Here is a test. Suppose you sat by the side of a Texas highway and studied the license plates on the vehicles passing by. You would see, in addition to the standard Texas plates, an impressive array of specialty plates. (There are now more than 350 varieties.) You would likely observe plates that honor numerous colleges and universities. You might see plates bearing the name of a high school, a fraternity or sorority, the Masons, the Knights of Columbus, the Daughters of the American Revolution, a realty company, a favorite soft drink, a favorite burger restaurant, and a favorite NASCAR driver.
As you sat there watching these plates speed by, would you really think that the sentiments reflected in these specialty plates are the views of the State of Texas and not those of the owners of the cars? If a car with a plate that says “Rather Be Golfing” passed by at 8:30 am on a Monday morning, would you think: “This is the official policy of the State — better to golf than to work?” If you did your viewing at the start of the college football season and you saw Texas plates with the names of the University of Texas’s out-of-state competitors in upcoming games — Notre Dame, Oklahoma State, the University of Oklahoma, Kansas State, Iowa State — would you assume that the State of Texas was officially (and perhaps treasonously) rooting for the Longhorns’ opponents? And when a car zipped by with a plate that reads “NASCAR — 24 Jeff Gordon,” would you think that Gordon (born in California, raised in Indiana, resides in North Carolina) is the official favorite of the State government?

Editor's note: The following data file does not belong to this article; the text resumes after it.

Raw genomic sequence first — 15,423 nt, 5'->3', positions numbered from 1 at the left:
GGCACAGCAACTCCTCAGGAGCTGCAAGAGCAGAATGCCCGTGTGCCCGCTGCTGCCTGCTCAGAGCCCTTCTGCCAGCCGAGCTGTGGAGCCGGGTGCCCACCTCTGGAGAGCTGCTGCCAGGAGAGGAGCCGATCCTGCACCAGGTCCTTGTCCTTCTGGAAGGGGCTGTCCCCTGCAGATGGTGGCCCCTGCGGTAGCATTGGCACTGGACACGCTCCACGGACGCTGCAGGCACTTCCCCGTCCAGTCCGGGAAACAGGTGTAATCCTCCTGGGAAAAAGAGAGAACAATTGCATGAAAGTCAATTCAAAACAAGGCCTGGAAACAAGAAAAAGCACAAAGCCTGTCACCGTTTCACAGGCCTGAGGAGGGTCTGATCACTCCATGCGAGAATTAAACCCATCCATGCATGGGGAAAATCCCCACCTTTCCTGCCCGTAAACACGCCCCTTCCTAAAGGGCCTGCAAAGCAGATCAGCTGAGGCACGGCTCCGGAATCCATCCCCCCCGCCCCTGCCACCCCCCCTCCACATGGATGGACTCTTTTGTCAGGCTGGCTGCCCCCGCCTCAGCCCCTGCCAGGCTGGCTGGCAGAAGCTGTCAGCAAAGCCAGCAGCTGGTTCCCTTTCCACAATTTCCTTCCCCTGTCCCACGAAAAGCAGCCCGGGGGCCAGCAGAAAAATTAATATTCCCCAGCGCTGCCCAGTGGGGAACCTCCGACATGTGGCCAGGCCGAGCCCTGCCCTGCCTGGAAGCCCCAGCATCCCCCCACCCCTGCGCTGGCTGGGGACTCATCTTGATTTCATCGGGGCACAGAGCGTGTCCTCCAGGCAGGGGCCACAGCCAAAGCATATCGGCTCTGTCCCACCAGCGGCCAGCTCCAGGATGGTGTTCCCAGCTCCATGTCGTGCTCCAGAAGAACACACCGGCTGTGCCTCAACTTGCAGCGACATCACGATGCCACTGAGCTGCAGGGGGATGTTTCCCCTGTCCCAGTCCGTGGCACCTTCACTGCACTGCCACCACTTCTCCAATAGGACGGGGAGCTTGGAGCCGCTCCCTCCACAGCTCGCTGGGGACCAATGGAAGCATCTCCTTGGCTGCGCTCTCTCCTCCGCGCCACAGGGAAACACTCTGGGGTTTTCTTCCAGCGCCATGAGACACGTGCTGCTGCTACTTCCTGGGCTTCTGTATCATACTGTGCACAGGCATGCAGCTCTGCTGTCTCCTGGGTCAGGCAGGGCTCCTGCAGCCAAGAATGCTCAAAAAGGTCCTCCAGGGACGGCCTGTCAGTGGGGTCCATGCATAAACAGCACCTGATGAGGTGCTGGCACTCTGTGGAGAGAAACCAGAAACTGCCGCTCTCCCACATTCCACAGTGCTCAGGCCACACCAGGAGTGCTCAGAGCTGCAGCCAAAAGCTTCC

The majority opinion, Alito concludes, “takes a large and painful bite out of the First Amendment.”
Though Thomas’s decision to break with his fellow conservatives is unexpected, it is not especially surprising. Twelve years ago, in Virginia v. Black, the Court considered a Virginia law banning cross burning done with “an intent to intimidate a person or group of persons.” In his dissenting opinion, Thomas concluded that the statute was constitutional. “[J]ust as one cannot burn down someone’s house to make a political point and then seek refuge in the First Amendment,” Thomas wrote, “those who hate cannot terrorize and intimidate to make their point.”
Indeed, Justice Thomas’s opinion in Black revealed a simmering anger at the racists who for so long dominated the Jim Crow South that he grew up in. The Ku Klux Klan, Thomas explained, is “a terrorist organization, which, in its endeavor to intimidate, or even eliminate those it dislikes, uses the most brutal of methods.” One of these methods, he added, was cross burning, “a tool for the intimidation and harassment of racial minorities, Catholics, Jews, Communists, and any other groups hated by the Klan.”
Taken together, Walker and Black suggest that Thomas, who often expresses more absolutist views regarding the First Amendment — and who typically is a reliable ally of the Court’s other conservatives — views racist symbols as a class into themselves. He’s perfectly willing to allow millionaires and billionaires to engage in conduct that corrupts our elections. But when a racist symbol such as a burning cross is invoked, Thomas concludes that because “the statute here addresses only conduct, there is no need to analyze it under any of our First Amendment tests.”